My socio-political hypocrisies, or Saul Alinsky’s “political schizophrenia”, provides me with enough good sense to know when to cover my friend’s nakedness while photographing the nakedness of my enemies for proper propaganda. My intellectual pursuits as an adult didn’t begin on the quad of academia, it began in the alleys of St. Louis where I was taught by a partner of sorts somewhat older than me that no matter the dispute, we agree with each other in public, and hash our disagreements out when we are alone. No matter how western my logic might unravel, I never forgot my Afkanese. And one thing the Afkan knows for sure, good friends are a damn struggle to find. So, Afkans, treat your friends good…

 

“They accuse us of what they themselves are guilty of. This is what the criminal always does. They’ll bomb you, then accuse you of bombing yourself. They’ll crush your skull, then accuse you of attacking him. This is what the racists have always done–the criminal, the one who has criminal processes developed to a science. Their practice is criminal action. And then use the press to make you victim–look like the victim is the criminal, and the criminal is the victim. This is how they do it.” – Malcolm X, Feb. 16, 1965

 

“There are all too many people who, in some great period of social change, fail to achieve the new mental outlooks that the new situation demands. There is nothing more tragic than to sleep through a revolution. There can be no gainsaying of the fact that a great revolution is taking place in our world today. It is a social revolution, sweeping away the old order of colonialism.” – Dr. Martin Luther King, Jr., June 1965

The Suicide Contract

In light of the choice of Don Cornelius to unplug, I’ve decided to highlight my thoughts on suicide.

 

Initially, my thoughts on suicide would be formed by much of my childhood and partial scenarios passed to me by my mother. Although she was suicidal her Self, I’ve never dealt with her removing her energy pack from her body. In fact, in many times that I felt she should have left, she remained a while to fight it out with the rest of us. A choice that I am grateful of. However, had she so opted out of a life she didn’t ask, or her ego — the only part of us that matters to most of us when the discussion of suicide arises — doesn’t recall if birth is ours to ordain, I would have honored her decision. Our hypocrisy tends to peak from the foxhole of lies told for reasons unknown when we discuss topics such as this. While homeless, even my closer family members hinted at their philosophy that it was my choices that led to it, and yet the choice of death shouldn’t ever cross my mind. It is considered cowardly to kill one’s Self, and yet most of us live day after day, year after year with decisions made for us by others afraid to take to task those that are most responsible. Suicide is just another choice.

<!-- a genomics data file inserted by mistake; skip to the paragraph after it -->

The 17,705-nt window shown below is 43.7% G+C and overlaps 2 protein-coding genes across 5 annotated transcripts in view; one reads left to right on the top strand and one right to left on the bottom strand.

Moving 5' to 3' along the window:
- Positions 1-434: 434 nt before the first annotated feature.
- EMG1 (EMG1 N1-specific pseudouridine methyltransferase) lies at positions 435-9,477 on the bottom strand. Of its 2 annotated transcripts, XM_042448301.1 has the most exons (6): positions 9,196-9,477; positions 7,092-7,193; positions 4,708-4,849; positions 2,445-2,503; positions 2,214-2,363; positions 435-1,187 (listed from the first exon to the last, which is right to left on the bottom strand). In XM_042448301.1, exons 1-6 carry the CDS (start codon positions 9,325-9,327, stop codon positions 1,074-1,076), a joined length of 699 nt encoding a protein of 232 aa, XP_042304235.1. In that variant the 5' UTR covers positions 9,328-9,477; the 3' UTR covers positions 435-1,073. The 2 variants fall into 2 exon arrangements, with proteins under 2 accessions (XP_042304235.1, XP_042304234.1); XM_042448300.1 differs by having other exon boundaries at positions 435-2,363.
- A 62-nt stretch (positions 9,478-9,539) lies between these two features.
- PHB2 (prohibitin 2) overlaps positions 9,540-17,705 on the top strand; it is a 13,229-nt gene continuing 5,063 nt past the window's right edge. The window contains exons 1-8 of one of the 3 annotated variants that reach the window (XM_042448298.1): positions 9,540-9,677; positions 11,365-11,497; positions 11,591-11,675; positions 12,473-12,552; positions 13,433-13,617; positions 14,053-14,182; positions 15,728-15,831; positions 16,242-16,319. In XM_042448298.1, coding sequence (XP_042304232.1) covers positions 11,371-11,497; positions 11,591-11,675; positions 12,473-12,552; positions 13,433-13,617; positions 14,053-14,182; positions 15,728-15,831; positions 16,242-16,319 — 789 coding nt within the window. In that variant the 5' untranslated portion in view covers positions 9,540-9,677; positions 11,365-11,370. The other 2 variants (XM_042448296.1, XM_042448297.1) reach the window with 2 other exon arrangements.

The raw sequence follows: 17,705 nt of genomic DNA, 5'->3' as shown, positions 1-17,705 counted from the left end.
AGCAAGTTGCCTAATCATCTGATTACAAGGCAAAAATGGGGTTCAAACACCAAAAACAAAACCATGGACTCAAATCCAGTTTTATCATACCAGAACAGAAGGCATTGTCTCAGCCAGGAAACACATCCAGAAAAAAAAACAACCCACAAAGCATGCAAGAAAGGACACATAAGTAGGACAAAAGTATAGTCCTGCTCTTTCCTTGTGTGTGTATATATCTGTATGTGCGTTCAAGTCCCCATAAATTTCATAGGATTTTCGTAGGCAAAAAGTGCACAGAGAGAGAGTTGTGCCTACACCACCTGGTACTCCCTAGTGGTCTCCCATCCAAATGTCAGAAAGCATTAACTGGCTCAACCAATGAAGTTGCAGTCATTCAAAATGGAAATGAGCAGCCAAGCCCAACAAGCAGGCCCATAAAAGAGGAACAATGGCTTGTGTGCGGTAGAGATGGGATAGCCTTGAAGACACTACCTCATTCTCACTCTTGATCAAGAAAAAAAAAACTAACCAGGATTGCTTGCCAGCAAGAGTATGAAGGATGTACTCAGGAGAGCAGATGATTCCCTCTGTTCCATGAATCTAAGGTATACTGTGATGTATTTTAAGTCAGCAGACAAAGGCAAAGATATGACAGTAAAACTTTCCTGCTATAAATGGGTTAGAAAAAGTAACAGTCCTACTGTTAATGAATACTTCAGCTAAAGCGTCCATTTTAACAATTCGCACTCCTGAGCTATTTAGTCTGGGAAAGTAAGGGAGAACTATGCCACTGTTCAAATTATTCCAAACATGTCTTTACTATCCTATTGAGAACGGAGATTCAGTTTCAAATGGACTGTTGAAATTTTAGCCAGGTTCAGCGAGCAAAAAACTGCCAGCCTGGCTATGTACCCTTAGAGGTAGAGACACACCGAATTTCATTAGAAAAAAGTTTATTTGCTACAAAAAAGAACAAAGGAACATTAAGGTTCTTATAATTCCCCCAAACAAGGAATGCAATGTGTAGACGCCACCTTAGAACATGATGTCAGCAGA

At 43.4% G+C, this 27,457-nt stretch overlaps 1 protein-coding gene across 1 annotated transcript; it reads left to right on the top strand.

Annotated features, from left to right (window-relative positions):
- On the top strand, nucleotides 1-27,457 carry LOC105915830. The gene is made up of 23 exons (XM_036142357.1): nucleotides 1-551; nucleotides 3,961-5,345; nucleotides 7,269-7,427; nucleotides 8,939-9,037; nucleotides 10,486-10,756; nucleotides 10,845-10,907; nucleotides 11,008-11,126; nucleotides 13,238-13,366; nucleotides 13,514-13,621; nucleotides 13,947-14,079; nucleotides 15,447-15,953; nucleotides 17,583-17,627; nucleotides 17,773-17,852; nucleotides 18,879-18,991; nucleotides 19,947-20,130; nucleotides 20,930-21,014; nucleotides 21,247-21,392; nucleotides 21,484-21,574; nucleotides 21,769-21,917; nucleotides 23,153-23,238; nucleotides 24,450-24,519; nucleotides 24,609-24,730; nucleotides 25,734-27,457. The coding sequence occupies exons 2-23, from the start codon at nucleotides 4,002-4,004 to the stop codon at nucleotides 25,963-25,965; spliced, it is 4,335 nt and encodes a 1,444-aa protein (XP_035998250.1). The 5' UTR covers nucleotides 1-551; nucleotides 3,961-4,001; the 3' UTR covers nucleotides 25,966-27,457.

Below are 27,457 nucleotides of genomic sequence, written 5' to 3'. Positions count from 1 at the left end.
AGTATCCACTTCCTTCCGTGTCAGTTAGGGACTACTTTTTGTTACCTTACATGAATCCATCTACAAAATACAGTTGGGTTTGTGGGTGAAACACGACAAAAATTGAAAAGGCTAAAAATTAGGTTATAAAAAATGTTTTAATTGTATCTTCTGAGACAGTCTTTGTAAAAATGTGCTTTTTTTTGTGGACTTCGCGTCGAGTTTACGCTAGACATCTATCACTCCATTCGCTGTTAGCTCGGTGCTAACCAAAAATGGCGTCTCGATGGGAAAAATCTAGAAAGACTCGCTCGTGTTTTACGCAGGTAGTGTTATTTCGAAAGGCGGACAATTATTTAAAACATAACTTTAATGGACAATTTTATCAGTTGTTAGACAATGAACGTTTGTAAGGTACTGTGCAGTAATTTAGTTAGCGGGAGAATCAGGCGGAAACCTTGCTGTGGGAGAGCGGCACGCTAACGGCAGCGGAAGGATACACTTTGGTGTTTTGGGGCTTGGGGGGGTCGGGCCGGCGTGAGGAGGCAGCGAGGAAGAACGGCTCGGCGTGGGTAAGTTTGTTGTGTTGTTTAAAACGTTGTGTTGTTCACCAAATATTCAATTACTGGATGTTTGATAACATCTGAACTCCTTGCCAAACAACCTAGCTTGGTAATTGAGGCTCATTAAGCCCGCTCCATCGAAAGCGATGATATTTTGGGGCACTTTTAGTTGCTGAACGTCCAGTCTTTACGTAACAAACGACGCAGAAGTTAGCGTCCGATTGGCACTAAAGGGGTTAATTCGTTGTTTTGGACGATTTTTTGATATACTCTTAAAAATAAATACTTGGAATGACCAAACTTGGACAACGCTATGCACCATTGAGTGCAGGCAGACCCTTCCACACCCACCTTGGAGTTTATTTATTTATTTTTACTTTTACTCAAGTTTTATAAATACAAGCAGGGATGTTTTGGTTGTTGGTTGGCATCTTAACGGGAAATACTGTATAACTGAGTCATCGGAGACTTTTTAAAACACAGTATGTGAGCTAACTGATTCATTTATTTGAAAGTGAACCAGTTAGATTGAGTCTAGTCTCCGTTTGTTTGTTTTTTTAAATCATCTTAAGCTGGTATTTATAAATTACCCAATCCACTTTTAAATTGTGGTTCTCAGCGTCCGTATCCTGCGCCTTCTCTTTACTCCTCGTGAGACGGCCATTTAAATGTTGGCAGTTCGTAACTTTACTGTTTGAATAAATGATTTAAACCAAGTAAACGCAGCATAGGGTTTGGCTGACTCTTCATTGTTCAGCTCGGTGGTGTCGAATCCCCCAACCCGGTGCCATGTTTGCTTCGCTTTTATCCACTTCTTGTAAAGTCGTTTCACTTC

How I frame which suicides I would like to pattern my own after can reveal much of my own conformity, however. I am endeared greatly by the tales of the Igbo women of Nigeria that would jump overboard when captured by what then were European traders offered up humans by elite Afrikans. This is a noble suicide. It is suicide as a weapon. It is suicide as a message to the world that registered with me best as being translated as,”Enough is enough”. It is the martyr’s creed beyond romantic martyrdom. Martyrdom as an actual objective and necessary response to human oppression gone polar. If placed in a similar situation, I deem such a suicide as honorable and in deed, quite worthy of repetition.

 

I’ve publicly noted that I don’t believe all suicides should be during the dark hours of our lives. I once took a blade to my wrist during a period of bleakness. In that sort of condition, I do think it is much easier, as to be respected as a choice, yet and still, however, an easy one. For me, my life is not the life of easy decisions. I believe in the harder choices and the riskier agendas. This is a belief like much of Asylum: written more in blood on your minds than in electromagnetic ink.

 

That being said…

 

Don Cornelius opted out of the game of social existence earlier today. I frame suicide in the phrase,”social existence” because life is more than my interactions with people. We claim that suicide is “selfish” and yet most arguments against suicide are the apex of selfish thinking. Who did Brother Don owe? Did he owe you? Did he owe me? Had he owed somebody, would it be any less his choice to avoid payment than the many payments you or I have avoided in life? At what point can I be liberated from the clutches of entitled immature minds and decide that my life is indeed mine, and I’d like to place a final period in the manuscript? I see the vibration rippling through the Afkan(Afrikan-Amerikkkan) mental space and I embrace it fully. It is noble for one to choose to leave when their days could easily be lived out in rote formation.